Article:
We Haven’t Yet Solved Our Semiconductor Dilemma

By Lita Shon-Roy, President / CEO, TECHCET and Bonnie Glick, Director, Krach Institute for Tech Diplomacy at Purdue

Passage of the bipartisan CHIPS and Science Act should alleviate semiconductor chip shortages that have increased prices and reduced supplies of cars, medical devices, and consumer electronics. But it would be premature to declare victory. Russia’s war on Ukraine has squeezed the market for rare gases like helium and neon that are vital to semiconductor production – highlighting our continued vulnerability in an unstable world.

The CHIPS and Science Act will bolster U.S. semiconductor research, development, and production, making critical investments in domestic production of the building blocks of all modern technology. But the legislation does not solve the quandary of sourcing rare earth materials and gases from China, Russia, and other geopolitical rivals. There is a vital need for more financial support for materials producers. Without it, building a semiconductor gases and chemicals plant in the United States will be prohibitively expensive for most chemical manufacturers – forcing us to continue to rely on imports from unstable regions. Additionally, the aftermath of COVID-19 will continue to increase production uncertainty and risk of logistics interruptions, putting U.S. supply-chain imports at further risk.

Figure 1. Currently, Helium is on Allocation to Chip Fabs because of Inadequate Supply;
by 2026 Helium Supply will Run 24% Short of Demand without Russia

TECHCET and the Critical Materials Council have been actively tracing supply chain origins and disruptions emanating from Russia and elsewhere. The Russia-Ukraine disruptions are especially alarming since both countries are major global sources of semiconductor-grade rare gases. To put this into perspective, TECHCET estimates that 40-50% of the world’s semiconductor grade neon comes from Ukraine. Additionally, Russian state-owned Gazprom, one of the world’s largest natural gas and helium providers, ramped up production in response to global helium supply concerns following COVID-19. This put Russia on track to produce a third of the world’s helium. However, sanctions on Russia have made it much more difficult to obtain helium from Gazprom and other material suppliers.

Furthermore, the U.S. Bureau of Land Management is scheduled this month to dispose of the Federal Helium System, which will cause severe delays in the delivery of helium located in BLM stores. As a result, the helium supply in the U.S. barely outpaces demand, which has caused higher prices and longer lead times. As shown above in Figure 1, without Russia sources, TECHCET predicts a shortage in helium of approximately 1.5 Billion cubic feet (BCF) by 2026.

China presents its own complications. Due to tariffs on Chinese exports, the ongoing effects of the pandemic on global commerce, and sporadic price spiking, the flow of materials such as chemicals and metals from China has become irregular. In the past, Chinese material companies have unexpectedly lowered their prices in order to gain market share, while increasing prices for raw/starting material as illustrated with phosphate used for phosphoric acid in Figure 2 below. This practice, sometimes characterized as dumping, often damages the profitability and viability of competitor companies, causing chipmakers to be more dependent on materials from the Chinese market. Today, China is a leading supplier of raw materials needed for chip manufacturing.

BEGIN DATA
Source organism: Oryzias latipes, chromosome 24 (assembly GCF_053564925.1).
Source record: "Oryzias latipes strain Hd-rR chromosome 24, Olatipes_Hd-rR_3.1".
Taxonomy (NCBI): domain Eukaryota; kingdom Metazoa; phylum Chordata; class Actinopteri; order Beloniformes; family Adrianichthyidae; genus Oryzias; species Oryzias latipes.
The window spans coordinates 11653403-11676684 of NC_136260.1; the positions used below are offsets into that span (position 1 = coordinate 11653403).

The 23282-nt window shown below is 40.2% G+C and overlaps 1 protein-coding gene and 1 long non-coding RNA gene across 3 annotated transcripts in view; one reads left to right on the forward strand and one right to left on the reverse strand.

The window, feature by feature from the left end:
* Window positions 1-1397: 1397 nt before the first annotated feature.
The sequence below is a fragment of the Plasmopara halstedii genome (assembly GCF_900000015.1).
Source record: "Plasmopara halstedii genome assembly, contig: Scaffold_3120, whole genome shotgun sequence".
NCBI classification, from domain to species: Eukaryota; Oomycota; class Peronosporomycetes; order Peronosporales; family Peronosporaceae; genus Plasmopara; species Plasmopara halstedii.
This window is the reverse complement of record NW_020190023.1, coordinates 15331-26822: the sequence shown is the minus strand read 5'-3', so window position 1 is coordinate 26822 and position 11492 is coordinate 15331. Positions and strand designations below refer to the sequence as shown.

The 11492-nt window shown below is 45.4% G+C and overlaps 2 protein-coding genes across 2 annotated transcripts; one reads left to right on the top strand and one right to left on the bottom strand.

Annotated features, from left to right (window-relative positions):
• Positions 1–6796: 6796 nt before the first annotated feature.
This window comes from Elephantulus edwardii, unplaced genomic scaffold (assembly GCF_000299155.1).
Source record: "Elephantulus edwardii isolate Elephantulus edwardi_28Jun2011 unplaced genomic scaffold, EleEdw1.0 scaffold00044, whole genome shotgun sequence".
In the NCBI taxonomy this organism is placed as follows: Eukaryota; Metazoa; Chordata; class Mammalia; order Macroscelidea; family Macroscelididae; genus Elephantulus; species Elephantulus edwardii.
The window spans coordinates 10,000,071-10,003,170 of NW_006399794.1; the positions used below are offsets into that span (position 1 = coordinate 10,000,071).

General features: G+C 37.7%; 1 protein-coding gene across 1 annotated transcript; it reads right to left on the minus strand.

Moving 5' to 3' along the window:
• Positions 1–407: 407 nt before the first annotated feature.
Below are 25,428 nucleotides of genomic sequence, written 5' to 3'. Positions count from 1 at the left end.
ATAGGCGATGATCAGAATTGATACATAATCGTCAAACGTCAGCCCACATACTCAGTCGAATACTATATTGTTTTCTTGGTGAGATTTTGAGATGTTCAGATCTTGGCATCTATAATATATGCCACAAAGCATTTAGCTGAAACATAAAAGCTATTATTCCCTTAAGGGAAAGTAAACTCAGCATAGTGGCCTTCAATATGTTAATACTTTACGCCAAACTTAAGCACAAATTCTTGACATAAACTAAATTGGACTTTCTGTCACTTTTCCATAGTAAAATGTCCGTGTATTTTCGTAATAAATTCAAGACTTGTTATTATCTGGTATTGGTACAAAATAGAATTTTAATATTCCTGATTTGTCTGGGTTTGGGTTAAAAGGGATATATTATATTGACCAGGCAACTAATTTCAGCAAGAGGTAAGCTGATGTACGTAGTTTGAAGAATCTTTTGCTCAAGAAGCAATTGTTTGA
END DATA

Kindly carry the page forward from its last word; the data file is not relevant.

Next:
Figure 2. Unstable Chinese Pricing on Phosphate Rock and Phosphoric Acid (H3PO4)
(Phosphor rock is a mineral used to make phosphoric acid.)

Asia also dominates the market for Ultra-High Purity (UHP) wet chemicals that are used to oxidize the silicon in semiconductor chips. Currently, all of the UHP purity sulfuric acid in the United States is imported from Asia– and many of the material supply chains in Asia are dependent upon raw materials from China. For all semiconductor grade wet chemicals, TECHCET estimates that there needs to be a 37-49% increase in supply over the next four years to meet projected needs for U.S. chip expansions. Without adding capacity to produce ultra-high purity chemicals, the U.S. will have to import 97% or more of the ultra-high purity chemicals needed for chip fabricators.

All of these challenges converge on a single point: the need for more local and dispersed production of these vital components of semiconductor production. When unexpected problems hit – such as war, pandemics, and trade complications – supply chains strain and cannot successfully keep up with required demand. This is especially problematic given that chip demand is only expected to keep growing in 2024-2025 and beyond.

Fortunately, there is an alternative to our reliance on problematic foreign sources. It starts with increasing materials production expansion efforts in the U.S., which must draw on support from the CHIPS and Science Act. By taking the right steps today, we can ensure that our domestic semiconductor industry continues to power innovation and economic growth for decades to come.

Lita Shon-Roy is President/CEO of TECHCET CA LLC, an advisory services firm expert in market analysis and business development of electronic markets and supply-chains for the semiconductor, display, solar/PV, and LED industries. Bonnie Glick is the director of the Krach Institute for Tech Diplomacy at Purdue and former Chief Operating Officer and Deputy Administrator of the United States Agency for International Development.